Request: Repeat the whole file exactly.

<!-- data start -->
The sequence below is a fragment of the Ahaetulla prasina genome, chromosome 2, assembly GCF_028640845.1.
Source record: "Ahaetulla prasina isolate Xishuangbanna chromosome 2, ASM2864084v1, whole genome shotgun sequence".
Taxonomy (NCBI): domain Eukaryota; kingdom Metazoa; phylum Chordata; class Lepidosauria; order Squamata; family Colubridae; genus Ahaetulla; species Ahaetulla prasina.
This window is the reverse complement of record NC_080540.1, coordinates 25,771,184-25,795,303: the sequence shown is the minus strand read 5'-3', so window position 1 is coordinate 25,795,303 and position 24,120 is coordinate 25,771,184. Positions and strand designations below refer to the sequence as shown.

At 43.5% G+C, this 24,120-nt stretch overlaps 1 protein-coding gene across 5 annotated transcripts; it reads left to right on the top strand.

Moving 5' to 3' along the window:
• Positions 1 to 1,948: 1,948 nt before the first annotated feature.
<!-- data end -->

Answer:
The sequence below is a fragment of the Ahaetulla prasina genome, chromosome 2, assembly GCF_028640845.1.
Source record: "Ahaetulla prasina isolate Xishuangbanna chromosome 2, ASM2864084v1, whole genome shotgun sequence".
Taxonomy (NCBI): domain Eukaryota; kingdom Metazoa; phylum Chordata; class Lepidosauria; order Squamata; family Colubridae; genus Ahaetulla; species Ahaetulla prasina.
This window is the reverse complement of record NC_080540.1, coordinates 25,771,184-25,795,303: the sequence shown is the minus strand read 5'-3', so window position 1 is coordinate 25,795,303 and position 24,120 is coordinate 25,771,184. Positions and strand designations below refer to the sequence as shown.

At 43.5% G+C, this 24,120-nt stretch overlaps 1 protein-coding gene across 5 annotated transcripts; it reads left to right on the top strand.

Moving 5' to 3' along the window:
• Positions 1 to 1,948: 1,948 nt before the first annotated feature.